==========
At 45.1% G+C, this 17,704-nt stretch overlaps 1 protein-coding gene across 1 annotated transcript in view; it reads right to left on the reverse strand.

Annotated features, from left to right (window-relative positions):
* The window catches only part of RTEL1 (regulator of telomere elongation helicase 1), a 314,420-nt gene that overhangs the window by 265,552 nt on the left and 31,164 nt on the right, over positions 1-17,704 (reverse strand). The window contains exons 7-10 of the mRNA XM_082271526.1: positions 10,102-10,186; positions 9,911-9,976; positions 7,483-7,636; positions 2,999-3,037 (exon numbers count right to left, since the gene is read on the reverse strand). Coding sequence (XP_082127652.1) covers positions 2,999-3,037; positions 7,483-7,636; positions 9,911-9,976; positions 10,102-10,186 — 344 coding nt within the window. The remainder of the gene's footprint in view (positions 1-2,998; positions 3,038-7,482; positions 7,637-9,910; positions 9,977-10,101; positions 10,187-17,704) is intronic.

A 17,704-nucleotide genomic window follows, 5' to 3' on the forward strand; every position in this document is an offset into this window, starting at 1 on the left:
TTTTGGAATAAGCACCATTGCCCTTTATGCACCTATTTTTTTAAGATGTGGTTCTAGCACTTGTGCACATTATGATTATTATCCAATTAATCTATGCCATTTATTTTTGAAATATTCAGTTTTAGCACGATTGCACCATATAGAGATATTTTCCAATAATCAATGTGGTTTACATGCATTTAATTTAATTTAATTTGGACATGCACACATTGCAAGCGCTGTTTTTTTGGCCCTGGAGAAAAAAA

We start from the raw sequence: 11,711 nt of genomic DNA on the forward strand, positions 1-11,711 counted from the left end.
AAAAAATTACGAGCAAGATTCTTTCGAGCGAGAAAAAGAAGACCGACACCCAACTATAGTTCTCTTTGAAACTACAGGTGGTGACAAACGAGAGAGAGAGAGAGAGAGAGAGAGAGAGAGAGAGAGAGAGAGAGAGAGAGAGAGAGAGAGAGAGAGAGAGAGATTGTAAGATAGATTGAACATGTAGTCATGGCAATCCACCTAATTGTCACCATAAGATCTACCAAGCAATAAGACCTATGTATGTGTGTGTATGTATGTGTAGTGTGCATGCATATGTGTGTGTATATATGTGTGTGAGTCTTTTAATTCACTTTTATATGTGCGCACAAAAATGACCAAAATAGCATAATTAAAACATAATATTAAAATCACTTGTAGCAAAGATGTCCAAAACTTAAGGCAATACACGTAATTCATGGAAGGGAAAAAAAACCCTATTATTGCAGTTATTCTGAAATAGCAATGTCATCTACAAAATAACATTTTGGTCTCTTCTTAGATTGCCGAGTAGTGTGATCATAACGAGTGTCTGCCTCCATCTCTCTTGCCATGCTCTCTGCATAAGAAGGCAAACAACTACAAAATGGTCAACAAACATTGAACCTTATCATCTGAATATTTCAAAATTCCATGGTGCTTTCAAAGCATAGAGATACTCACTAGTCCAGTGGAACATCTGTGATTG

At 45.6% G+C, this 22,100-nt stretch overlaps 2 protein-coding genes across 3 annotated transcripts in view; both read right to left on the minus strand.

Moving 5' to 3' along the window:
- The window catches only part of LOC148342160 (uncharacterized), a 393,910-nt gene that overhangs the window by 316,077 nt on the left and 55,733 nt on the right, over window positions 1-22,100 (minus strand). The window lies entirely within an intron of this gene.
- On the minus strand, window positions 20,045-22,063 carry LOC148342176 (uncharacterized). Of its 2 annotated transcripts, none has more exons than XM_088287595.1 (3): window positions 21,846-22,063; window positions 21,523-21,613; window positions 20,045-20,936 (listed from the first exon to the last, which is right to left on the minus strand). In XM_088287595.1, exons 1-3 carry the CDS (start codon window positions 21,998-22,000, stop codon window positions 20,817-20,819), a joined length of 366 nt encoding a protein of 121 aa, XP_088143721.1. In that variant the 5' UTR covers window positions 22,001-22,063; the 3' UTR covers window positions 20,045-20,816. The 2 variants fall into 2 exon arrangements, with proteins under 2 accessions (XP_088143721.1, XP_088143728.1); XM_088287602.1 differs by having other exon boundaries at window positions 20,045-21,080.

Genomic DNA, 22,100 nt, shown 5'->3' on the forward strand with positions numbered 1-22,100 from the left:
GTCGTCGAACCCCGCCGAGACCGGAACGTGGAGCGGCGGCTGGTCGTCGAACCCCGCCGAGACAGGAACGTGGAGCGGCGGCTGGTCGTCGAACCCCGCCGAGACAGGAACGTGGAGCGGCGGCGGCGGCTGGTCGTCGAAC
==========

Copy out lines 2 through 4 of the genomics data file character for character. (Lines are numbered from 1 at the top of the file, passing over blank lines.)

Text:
Annotated features, from left to right (window-relative positions):
* The window catches only part of RTEL1 (regulator of telomere elongation helicase 1), a 314,420-nt gene that overhangs the window by 265,552 nt on the left and 31,164 nt on the right, over positions 1-17,704 (reverse strand). The window contains exons 7-10 of the mRNA XM_082271526.1: positions 10,102-10,186; positions 9,911-9,976; positions 7,483-7,636; positions 2,999-3,037 (exon numbers count right to left, since the gene is read on the reverse strand). Coding sequence (XP_082127652.1) covers positions 2,999-3,037; positions 7,483-7,636; positions 9,911-9,976; positions 10,102-10,186 — 344 coding nt within the window. The remainder of the gene's footprint in view (positions 1-2,998; positions 3,038-7,482; positions 7,637-9,910; positions 9,977-10,101; positions 10,187-17,704) is intronic.

A 17,704-nucleotide genomic window follows, 5' to 3' on the forward strand; every position in this document is an offset into this window, starting at 1 on the left: